From September 2011 to October 2012, Mo Hailong allegedly engaged in a convoluted scheme to steal millions of dollars of special inbred corn seeds from farms in Iowa. The supposed corporate spy, working for Kings Nower Seed, used a fake name to tour DuPont and Monsanto and used countersurveillance techniques to throw the FBI off his trail. Mo's alleged associates were caught trying to smuggle corn seeds out of the country in what is, likely, one of the more bizarre FBI investigations of the year, and, less likely, the plot outline for an impending agrarian sequel to Ocean's Eleven.
According to the Des Moines Register, describing court documents, the FBI was brought in when DuPont officials spied Mo creeping around one of their corn fields:
FBI teams tracked Mo and five others with connections to Kings Nower Seed across the U.S. They observed Mo buying nearly $3,000 in Pioneer and Monsanto seeds in Dallas Center and northern Missouri.
The FBI saw Mo drop seeds off at a rented storage facility near Adel. It was near the facility that the FBI saw Mo use driving maneuvers designed to detect and evade anyone following him: He made several U-turns and backed into parking lots, documents show.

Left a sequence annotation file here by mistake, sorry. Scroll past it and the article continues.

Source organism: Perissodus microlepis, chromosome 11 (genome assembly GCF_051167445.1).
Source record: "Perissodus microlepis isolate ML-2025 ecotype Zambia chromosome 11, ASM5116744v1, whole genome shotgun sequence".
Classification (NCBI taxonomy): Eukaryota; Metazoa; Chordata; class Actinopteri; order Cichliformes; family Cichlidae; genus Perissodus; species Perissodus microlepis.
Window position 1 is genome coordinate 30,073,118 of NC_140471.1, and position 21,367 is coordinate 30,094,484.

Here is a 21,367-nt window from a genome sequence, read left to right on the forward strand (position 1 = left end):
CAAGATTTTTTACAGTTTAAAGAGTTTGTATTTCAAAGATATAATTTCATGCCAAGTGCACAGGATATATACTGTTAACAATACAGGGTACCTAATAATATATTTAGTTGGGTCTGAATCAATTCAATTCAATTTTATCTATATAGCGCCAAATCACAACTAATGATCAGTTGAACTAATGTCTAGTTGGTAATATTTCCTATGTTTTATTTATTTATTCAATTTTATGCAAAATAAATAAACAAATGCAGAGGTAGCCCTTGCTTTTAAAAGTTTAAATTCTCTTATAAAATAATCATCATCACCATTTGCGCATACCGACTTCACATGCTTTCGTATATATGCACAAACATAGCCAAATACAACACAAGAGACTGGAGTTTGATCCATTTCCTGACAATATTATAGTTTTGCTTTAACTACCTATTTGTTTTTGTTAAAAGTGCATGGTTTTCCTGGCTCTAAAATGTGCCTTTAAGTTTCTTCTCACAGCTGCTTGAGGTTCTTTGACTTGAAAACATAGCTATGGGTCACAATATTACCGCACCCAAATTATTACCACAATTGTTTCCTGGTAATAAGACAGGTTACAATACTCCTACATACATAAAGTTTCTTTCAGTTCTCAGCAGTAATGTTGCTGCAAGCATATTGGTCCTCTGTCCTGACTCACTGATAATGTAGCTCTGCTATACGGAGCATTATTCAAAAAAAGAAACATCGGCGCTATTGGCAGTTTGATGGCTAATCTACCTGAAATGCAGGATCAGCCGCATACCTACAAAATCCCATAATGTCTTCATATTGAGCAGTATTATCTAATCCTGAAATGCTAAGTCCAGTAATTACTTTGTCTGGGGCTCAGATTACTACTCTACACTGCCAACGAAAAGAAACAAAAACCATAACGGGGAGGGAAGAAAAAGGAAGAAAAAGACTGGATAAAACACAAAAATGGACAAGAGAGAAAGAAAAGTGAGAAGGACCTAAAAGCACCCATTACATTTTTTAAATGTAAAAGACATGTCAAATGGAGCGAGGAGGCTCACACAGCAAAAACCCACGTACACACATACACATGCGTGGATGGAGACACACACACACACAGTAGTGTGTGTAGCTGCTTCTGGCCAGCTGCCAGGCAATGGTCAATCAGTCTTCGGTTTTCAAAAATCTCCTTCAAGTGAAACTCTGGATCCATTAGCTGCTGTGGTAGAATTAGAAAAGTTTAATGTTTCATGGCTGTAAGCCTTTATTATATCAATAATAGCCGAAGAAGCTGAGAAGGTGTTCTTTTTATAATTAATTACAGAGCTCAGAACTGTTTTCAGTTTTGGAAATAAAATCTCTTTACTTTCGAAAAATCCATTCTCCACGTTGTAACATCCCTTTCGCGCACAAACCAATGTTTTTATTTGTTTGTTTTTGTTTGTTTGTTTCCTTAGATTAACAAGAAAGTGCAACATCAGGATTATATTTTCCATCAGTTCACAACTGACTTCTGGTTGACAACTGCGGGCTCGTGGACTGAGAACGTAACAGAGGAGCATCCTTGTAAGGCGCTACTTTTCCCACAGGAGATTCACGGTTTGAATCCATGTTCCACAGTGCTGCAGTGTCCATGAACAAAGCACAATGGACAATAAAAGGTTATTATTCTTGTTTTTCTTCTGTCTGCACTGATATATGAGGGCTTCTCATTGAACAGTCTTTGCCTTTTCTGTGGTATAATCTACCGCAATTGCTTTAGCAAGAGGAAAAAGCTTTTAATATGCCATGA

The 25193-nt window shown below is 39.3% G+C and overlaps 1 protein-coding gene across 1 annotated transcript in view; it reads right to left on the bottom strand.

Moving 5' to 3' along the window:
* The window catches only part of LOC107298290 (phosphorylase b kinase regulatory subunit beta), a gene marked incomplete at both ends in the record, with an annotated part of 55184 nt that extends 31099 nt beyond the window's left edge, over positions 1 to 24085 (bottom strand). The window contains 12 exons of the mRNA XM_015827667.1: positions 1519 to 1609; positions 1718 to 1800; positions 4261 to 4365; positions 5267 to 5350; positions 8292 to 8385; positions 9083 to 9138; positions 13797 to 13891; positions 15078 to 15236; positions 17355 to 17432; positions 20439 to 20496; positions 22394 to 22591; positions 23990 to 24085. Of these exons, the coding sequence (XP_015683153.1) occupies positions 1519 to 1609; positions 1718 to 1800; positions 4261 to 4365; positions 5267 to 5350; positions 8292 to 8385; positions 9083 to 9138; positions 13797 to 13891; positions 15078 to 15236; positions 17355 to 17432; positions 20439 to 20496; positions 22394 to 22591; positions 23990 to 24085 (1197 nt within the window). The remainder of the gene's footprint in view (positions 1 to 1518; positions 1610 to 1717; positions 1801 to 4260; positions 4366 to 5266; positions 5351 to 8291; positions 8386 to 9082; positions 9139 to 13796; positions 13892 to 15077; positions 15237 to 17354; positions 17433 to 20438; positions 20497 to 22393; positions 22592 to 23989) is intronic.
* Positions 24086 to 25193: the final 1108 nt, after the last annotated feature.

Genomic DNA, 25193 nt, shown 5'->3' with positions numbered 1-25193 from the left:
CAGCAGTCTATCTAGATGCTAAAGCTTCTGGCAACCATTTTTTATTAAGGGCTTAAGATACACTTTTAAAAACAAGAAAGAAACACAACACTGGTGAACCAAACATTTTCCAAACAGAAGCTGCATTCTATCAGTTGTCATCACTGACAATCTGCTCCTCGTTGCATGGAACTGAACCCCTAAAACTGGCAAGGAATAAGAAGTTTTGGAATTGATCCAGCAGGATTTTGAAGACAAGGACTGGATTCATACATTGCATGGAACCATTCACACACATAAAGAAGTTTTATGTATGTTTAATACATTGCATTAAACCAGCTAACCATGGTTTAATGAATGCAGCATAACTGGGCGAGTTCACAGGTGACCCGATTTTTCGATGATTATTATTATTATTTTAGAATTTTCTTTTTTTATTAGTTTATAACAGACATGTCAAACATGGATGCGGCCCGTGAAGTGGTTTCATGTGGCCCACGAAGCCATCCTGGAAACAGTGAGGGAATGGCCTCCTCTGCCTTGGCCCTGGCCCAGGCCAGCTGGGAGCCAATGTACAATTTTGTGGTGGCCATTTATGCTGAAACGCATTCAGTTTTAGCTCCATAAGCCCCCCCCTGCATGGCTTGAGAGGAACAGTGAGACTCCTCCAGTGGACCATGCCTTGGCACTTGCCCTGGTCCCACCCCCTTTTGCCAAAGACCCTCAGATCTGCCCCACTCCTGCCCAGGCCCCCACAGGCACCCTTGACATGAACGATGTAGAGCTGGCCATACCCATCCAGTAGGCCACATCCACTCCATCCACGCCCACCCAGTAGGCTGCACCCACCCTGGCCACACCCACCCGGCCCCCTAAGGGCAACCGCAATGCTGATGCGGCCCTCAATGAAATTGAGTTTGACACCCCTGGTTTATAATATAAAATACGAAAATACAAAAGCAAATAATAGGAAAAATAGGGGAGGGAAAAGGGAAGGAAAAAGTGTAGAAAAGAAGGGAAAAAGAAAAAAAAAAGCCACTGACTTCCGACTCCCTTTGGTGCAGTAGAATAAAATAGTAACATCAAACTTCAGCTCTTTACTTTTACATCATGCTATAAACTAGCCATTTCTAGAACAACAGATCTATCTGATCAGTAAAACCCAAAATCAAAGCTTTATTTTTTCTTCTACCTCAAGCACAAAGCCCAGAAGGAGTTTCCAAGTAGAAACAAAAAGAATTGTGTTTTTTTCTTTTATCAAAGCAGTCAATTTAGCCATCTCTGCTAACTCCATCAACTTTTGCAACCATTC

Mo also drove slowly on the interstate for long stretches and suddenly accelerated, another countersurveillance technique, according to documents.
But despite his best efforts, the FBI did eventually catch up to our alleged corn thief and his companions.
GPS data and audio secretly recorded in rental cars confirm the Chinese men made several stops next to research fields belonging to seed companies including DuPont Pioneer and Monsanto, documents show. FBI teams observed several of them driving slowly by farm fields in Illinois and Indiana.
North of Burlington, Vt., a man named Wang Hongwei was crossing into Canada by car. He had lost an FBI tail by suddenly turning into a parking lot. Authorities found 44 bags with envelopes containing corn kernels, a notebook with GPS coordinates and a camera with hundreds of pictures of cornfields, documents show.
Other men were found trying to sneak seeds out of the country hidden in envelopes, or wrapped in napkins in their pockets.
More than ordinary corn seeds, Mo and co. were after special “inbred” seeds. Inbred corn is used to selectively breed special traits, like drought or pest resistance. The seeds were from research farms, and the “technology” locked up in these inbred seeds is extremely valuable.
Mo Hailong has been charged with corporate espionage, facing 10 years in prison and $5 million in fines, says the Register, with his associates potentially facing additional charges.
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